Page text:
A glimmer of hope for China among the uncertainties over the world economy is that the recovery in world trade is firming up. The high trade growth rates of the double-digit export-led growth years are no where near being back. But the recovery from the mid-2011 contraction, slow though it is, has persisted long enough to suggest that global trade is past the trough of its current cycle.
Global trade levels rose by 1.4% in December, up from the 0.8% increase in November and a turnaround of the contractions of 0.9% and 0.7% in October and September, respectively, according to a new estimate from the Dutch Bureau for Economic Policy Analysis (the CPB; its figures are closely watched because they provide the earliest available measure of global trade.) The sharpest growth was among developing countries, up 3% over November’s rate, with export rates in Asia up 4.2%. Emerging economies are now firmly in the sights of Chinese exporters, who will get new government support to attack those markets.
That is doubly cheering for China’s exporters. In January, the country’s exports fell, largely because of the early Lunar New Year. Seasonally adjusted, they rose by 10.3% year-on-year, though that wasn’t the number that got the headlines.
The IMF still forecasts 6% growth in world trade in 2012, including a robust expansion in the trade in services. That is up from the 5.6% the CPB estimates for 2011, but down from 2010’s 14.9%. The brakes on a faster pick-up in trade are the expected ones:
- the slow pace of the global economic recovery and the continuing concerns about the euro-crisis:
- protectionist pressures increasing, if being kept politically constrained by mutual agreement of the G20, which has recently extended its pact not to go protectionist to the end of next year; and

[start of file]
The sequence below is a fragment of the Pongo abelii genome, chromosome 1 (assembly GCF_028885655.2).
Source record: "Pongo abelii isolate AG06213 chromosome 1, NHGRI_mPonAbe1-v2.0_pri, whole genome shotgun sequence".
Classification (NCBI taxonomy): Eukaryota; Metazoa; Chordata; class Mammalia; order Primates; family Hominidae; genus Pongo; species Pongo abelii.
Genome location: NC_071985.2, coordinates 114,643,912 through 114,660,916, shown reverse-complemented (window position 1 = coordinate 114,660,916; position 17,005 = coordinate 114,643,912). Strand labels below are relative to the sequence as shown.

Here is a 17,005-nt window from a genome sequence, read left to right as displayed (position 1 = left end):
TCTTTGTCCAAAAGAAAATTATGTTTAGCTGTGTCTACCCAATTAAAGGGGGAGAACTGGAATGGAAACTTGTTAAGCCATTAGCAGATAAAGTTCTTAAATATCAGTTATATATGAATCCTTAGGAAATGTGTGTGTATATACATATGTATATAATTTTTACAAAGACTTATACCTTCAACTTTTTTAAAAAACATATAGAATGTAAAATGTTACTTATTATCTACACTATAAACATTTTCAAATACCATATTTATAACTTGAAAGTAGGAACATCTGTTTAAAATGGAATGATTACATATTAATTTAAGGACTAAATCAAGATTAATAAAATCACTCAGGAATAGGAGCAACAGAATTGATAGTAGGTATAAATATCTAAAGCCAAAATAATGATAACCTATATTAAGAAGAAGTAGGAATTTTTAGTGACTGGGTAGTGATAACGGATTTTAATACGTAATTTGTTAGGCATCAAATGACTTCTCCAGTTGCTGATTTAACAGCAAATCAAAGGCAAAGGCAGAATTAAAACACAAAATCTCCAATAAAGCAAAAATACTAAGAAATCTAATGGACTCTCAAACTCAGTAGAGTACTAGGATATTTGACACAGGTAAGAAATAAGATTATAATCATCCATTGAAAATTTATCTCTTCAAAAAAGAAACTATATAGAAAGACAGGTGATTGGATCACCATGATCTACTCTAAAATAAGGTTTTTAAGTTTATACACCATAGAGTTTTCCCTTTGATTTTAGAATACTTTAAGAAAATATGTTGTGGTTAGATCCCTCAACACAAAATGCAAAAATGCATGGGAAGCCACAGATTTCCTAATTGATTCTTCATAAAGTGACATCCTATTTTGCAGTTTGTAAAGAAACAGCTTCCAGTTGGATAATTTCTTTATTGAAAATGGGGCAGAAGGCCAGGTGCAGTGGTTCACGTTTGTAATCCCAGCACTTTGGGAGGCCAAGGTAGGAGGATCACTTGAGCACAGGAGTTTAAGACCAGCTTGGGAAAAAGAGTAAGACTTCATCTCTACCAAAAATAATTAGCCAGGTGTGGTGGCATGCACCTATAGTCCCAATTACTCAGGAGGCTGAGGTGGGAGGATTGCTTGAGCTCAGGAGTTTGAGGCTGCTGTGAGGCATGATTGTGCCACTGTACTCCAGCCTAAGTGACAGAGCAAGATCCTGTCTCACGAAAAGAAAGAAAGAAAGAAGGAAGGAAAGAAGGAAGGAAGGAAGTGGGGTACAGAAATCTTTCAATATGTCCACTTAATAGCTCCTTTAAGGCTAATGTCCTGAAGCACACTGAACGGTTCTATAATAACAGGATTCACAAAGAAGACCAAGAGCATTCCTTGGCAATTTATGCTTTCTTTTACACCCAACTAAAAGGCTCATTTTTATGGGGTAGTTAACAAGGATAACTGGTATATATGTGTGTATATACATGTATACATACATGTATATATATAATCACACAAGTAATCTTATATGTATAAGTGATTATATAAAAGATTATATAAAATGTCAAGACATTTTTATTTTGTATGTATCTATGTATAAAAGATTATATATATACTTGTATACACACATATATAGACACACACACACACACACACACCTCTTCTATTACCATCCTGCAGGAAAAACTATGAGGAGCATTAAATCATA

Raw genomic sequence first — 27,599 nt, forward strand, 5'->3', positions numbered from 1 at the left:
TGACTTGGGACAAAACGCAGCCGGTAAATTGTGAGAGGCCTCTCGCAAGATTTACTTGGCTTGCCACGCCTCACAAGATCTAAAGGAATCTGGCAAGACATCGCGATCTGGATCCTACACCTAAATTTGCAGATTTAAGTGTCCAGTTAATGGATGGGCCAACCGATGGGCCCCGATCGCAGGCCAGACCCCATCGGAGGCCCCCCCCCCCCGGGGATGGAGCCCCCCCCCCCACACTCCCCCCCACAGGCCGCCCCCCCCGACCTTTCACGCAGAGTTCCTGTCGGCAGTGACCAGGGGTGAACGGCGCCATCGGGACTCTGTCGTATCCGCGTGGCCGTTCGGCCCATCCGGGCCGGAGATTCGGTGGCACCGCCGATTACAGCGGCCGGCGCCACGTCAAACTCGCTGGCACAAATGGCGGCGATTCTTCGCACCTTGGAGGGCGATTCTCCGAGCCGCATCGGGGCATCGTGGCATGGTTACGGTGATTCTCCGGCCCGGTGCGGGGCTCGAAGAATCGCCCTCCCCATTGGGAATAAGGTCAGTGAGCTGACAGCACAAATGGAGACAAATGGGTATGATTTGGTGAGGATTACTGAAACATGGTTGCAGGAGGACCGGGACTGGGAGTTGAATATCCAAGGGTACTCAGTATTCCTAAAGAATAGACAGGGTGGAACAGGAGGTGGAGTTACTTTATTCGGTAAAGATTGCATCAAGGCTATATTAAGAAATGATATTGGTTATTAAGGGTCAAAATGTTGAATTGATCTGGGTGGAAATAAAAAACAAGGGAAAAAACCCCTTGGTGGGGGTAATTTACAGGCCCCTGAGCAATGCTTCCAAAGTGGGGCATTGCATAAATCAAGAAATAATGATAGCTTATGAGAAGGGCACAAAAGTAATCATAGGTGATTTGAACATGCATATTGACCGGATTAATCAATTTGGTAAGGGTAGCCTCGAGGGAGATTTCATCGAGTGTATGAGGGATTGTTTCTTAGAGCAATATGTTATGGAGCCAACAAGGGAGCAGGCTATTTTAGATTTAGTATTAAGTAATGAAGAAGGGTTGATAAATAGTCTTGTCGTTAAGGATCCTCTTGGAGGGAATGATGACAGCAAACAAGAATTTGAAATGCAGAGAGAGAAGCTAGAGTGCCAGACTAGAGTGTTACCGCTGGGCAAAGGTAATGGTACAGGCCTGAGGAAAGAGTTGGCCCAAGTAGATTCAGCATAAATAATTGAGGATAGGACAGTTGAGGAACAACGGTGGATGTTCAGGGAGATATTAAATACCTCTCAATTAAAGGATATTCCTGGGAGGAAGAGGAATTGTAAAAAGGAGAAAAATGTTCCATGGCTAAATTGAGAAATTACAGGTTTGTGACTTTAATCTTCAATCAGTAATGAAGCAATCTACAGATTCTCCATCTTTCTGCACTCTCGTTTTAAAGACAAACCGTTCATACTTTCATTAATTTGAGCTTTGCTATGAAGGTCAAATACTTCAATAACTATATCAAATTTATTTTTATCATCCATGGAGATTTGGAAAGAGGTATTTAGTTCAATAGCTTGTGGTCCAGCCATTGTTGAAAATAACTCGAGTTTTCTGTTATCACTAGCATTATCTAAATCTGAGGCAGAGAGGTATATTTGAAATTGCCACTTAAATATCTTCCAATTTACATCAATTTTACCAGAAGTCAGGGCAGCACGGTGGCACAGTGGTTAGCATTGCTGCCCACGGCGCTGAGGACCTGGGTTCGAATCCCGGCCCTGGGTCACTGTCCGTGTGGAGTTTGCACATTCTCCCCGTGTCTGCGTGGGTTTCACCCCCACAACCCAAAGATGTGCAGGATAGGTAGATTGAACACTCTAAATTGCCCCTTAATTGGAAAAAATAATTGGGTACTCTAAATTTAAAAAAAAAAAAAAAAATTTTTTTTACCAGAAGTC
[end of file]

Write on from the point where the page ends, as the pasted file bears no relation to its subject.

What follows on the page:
- stalled progress on the Doha round of talks on new trade rules. In the face of that, free-trade agreements are likely to proliferate, particularly in the Asia-Pacific region.
WTO-referred disputes are also likely to be more frequent. Most will probably involve China, the U.S. and the EU as complainant or defendant. Just as they do now. The disputes mechanism is slow and unwieldy, but it does resolve disputes without letting them spill over into other areas of bilateral relations, a useful safety valve in difficult times, and not just for trade relations.
The World Trade Organisation’s ruling at the end of last week in favor of China’s appeal against E.U. anti-dumping tariffs of imports of Chinese screws and other fastenings is significant. It undercuts the basis on which the E.U. and the U.S. have imposed a welter of similar antidumping tariffs against other Chinese imports (WTO report in full). Chinese goods have been the subject of antidumping measures by the E.U. and U.S. in 445 cases over the past decade, accounting for one in four of those imposed by all WTO members (which has included China since 2001).
The essence of the WTO’s ruling is that the methodology that the E.U. uses to assess the true production cost of Chinese goods is flawed and thus there are factors other than state aid that makes their manufacture cheaper than European-produced equivalents. Beijing has publicly played down the importance of the decision, but E.U. officials have described it as a “significant setback”. They have 60 days to appeal. We believe that unless the E.U. can see some sort of workaround, a challenge will be mounted because of the precedent it sets. With Beijing playing increasing legal hardball at the WTO, it is game on.